Eligibility for broadband subsidies harder to prove under Senate farm bill requirements

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Trail of tiers.

The version of the federal farm bill passed by the senate has problematic requirements for documenting eligibility for the broadband infrastructure grants and loans it authorises. It sets 4 Mbps download and 1 Mbps upload speeds as a minimum. If an area does not have at least one service provider offering that level of service or better, then it’s eligible for construction subsidies, assuming all the other requirements are met.

To prove an area is eligible, though, the lack of service has to be…

(I) certified by the affected community, city, county, or designee; or (II) demonstrated on (aa) the broadband map of the affected State if the map contains address-level data; or ‘‘(bb) the National Broadband Map if address-level data is unavailable.

Certification by local agencies would be the only option in many cases. The California broadband availability map does not have “address-level data”. It reports broadband speeds by census block. I don’t know of any states that get more granular than that. State data collection formats and requirements generally follow the standards the National Telecommunications and Information Agency uses for its national broadband map.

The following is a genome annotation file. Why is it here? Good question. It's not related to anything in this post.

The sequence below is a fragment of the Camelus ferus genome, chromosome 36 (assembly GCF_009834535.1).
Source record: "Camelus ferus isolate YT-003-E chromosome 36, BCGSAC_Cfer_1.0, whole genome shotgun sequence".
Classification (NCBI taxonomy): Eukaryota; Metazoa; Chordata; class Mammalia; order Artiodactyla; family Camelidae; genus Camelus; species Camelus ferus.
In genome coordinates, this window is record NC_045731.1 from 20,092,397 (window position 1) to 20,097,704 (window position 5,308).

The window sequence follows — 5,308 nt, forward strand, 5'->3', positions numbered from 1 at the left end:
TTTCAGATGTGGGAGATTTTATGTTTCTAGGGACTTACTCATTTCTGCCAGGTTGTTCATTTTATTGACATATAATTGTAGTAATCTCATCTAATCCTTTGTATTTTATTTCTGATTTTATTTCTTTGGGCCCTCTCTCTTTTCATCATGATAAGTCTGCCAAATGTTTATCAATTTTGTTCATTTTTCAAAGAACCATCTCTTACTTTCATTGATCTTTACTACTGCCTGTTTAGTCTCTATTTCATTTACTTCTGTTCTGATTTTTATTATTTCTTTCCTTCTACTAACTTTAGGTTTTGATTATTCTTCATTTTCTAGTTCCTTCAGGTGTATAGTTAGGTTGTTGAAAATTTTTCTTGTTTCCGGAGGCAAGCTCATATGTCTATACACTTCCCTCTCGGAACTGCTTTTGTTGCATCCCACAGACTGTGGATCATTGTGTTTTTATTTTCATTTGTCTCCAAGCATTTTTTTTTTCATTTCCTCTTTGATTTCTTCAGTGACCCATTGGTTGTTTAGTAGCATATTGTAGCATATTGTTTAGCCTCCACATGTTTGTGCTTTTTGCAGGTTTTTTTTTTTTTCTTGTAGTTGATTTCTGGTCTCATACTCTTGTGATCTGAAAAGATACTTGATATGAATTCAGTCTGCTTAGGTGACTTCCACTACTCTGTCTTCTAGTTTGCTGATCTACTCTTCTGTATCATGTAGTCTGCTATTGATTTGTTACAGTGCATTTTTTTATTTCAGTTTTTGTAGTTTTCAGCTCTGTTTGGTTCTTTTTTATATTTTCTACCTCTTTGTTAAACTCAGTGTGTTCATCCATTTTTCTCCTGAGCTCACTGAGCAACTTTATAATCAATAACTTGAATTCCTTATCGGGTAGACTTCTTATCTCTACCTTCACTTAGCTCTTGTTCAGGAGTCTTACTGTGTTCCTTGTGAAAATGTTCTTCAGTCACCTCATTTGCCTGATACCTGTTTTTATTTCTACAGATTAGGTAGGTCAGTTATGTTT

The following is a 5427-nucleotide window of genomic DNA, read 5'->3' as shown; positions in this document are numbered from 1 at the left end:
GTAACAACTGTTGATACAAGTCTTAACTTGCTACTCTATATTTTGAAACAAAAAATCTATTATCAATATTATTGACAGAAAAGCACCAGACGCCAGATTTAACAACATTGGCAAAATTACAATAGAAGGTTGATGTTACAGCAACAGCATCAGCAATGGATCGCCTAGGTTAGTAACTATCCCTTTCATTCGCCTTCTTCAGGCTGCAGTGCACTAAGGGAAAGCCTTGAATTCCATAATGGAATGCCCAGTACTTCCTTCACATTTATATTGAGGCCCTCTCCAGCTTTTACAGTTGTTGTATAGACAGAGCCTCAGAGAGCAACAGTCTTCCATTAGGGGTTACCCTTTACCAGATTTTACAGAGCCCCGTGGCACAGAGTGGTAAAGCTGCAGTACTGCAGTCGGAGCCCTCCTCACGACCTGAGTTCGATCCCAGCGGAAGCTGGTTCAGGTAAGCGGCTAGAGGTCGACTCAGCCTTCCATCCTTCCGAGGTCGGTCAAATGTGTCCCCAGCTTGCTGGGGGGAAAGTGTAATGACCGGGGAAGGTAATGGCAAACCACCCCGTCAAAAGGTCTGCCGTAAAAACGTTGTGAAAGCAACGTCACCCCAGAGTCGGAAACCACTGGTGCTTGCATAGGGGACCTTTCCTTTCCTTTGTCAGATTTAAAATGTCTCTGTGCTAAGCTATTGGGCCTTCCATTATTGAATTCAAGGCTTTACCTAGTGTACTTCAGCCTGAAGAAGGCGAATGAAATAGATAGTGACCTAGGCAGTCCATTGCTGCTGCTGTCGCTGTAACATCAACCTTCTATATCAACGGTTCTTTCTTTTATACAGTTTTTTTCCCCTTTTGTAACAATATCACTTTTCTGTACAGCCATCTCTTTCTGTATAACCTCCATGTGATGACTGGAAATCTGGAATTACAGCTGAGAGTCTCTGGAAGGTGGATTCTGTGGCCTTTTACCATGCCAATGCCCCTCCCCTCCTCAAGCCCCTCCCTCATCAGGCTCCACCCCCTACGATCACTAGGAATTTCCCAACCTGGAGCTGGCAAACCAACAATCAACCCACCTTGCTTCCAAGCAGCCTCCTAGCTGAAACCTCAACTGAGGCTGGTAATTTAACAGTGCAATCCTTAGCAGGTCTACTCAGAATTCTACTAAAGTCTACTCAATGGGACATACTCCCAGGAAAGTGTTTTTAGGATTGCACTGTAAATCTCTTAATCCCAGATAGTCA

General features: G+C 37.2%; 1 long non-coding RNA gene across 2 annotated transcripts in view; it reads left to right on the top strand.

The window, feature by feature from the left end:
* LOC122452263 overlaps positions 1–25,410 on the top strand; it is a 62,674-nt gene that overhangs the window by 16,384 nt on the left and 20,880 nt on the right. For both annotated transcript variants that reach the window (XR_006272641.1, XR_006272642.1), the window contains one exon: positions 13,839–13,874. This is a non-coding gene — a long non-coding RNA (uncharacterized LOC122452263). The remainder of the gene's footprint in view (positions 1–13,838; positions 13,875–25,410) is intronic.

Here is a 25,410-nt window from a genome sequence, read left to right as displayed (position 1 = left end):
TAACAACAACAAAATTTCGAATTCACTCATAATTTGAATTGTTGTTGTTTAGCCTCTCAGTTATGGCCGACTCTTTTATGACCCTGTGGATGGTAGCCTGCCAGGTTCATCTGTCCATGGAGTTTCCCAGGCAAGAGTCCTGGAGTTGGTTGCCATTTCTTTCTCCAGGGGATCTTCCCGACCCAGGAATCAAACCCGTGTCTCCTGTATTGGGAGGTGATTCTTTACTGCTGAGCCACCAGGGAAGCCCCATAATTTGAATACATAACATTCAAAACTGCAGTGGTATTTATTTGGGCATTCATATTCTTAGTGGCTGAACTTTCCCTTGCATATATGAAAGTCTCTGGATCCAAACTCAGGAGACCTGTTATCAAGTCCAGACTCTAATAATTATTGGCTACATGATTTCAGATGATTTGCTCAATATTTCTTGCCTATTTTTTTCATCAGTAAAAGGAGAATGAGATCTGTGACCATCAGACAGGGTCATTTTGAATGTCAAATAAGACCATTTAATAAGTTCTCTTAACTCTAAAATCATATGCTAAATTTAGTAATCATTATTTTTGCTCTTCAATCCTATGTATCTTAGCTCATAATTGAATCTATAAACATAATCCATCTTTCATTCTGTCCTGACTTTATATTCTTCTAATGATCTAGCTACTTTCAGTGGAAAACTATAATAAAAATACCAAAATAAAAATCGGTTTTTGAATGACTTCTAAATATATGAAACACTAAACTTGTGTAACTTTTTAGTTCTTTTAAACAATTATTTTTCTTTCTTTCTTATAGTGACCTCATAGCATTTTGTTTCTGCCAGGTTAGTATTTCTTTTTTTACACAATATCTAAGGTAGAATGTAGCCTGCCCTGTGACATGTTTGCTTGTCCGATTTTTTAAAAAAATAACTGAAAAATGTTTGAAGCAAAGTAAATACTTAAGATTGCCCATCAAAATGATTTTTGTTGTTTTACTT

The national map tracks broadband speeds by tiers, e.g. 768 Kbps to 1.5 Mbps, 1.5 to 3 Mbps and 3 to 6 Mbps. Unless the tier definitions are changed and all the data is re-collected – a process that would take years – there’s no way to tell if an area has 4 Mbps down or 1 Mbps up. The map will tell you if speeds are less than 3 Mbps down and 768 Kbps up, but you couldn’t document eligibility if service was a little faster but still less than the 4 Mbps down/1 Mbps up mark.

The bill doesn’t outline a procedure for local certification of broadband speeds. Presumably, those details would be worked out by the Rural Utilities Service, which would administer the program. The national broadband map and state-level mapping programs allow rapid analysis leading to reasonably certain conclusions about eligibility. Not being able to use those tools will add cost and delays to broadband project proposals.

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